Carlos Enrique Perea Valderrama

Join couples as they discuss what it was like to struggle with substance abuse and how it affected their relationship. What was the drug of choice? Did your sexuality play a role in your substance abuse? How would you describe addiction in the LGBT community?

Jose Luis Vazquez Martinez

At the 2017 meeting of the Research Society on Alcoholism, the symposium “Everything You Ever Wanted To Know About Alcohol Treatment But Were Afraid To Ask: A Primer for Non-Clinicians” covered screening and diagnosis of alcohol use disorder, brief interventions, and referral to treatment, as wel

Carlos Enrique Perea Valderrama

Join couples as they discuss what it was like to struggle with substance abuse and how it affected their relationship. What was the drug of choice? Did your sexuality play a role in your substance abuse? How would you describe addiction in the LGBT community?

From : - To: United States

Making the Most of Medical Care. Effectiveness Bank Alcohol Treatment Matrix Cell C3


Selected, explained and discussed – key research on management of medical interventions and treatment in medical settings. Highlights the remarkable transformation of a US clinic in the 1950s by an open-minded manager, whose overarching strategy was “placing the responsibility for achieving a therapeutic alliance on the caretaker rather than the patient”. Then addresses three key issues for managers:
- They differ greatly in how well their patients do – but how do you identify effective clinicians?
- Worth ‘stepping up’ to more intensive treatment if initial treatment fails, or just a waste of yet more resources?
- Mainly trial and error, or can research tell us which patients do best on which medication?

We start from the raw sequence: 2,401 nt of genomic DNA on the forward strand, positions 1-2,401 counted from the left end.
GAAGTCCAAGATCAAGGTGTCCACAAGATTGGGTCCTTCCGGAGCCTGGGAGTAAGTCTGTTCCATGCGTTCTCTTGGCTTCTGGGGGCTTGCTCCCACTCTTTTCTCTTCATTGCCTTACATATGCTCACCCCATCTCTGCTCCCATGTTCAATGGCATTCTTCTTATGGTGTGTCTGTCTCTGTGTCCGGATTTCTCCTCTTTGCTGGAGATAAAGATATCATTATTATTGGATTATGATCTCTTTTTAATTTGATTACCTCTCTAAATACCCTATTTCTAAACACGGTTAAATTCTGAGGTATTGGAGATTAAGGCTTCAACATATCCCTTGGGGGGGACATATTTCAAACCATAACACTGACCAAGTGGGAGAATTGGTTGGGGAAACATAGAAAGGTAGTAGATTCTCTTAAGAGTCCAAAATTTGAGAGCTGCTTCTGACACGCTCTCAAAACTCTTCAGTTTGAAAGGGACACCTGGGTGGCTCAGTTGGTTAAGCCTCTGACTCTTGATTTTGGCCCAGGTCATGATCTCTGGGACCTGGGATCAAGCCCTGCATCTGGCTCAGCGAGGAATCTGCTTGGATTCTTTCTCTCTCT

Click link below to view or paste it in to your web browser address box, being sure to enter the whole address:


One of 25 cells in the Alcohol Treatment Matrix mapping seminal and key research and guidance on alcohol brief interventions and treatment.

“The best one-stop site for all current research into a range of alcohol and drug issues. The treatment matrices are invaluable in terms of making most efficient use of time.”
John Thayers, Recovery and Quality Improvement Officer, Midlothian and East Lothian Drugs and Alcohol Partnership (MELDAP), Scotland


Sent by Drug and Alcohol Findings to alert you to site updates and recent UK-relevant evaluations and reviews of drug/alcohol interventions. Matrix refresh funded by Alcohol Change UK. Findings is also supported by the Society for the Study of Addiction and advised by the National Addiction Centre.

Discussing Alcohol Use with the GP

A General Practitioner (GP) is often the first point of contact for people struggling with alcohol related issues. These doctors must be trained to detect problematic drinking as well as have the confidence and skills to have open conversations with patients. 

Feedback from patients who have received support from their GP helps inform guidance to having these conversations.

The aim of this qualitative study was to analyse the feelings of patients with Alcohol Use Disorder (AUD) who have  experienced screenings conducted by their GPs.

Through interviews, the researchers were keen to gain an understanding of the following:

  • perceptions of the excessive consumption of alcohol and AUD;

  • feelings regarding the care pathway for AUD;

  • experience with screening or diagnosis by GPs; and,

  • expectations regarding early screening for AUD.

Twelve patients participated in the study.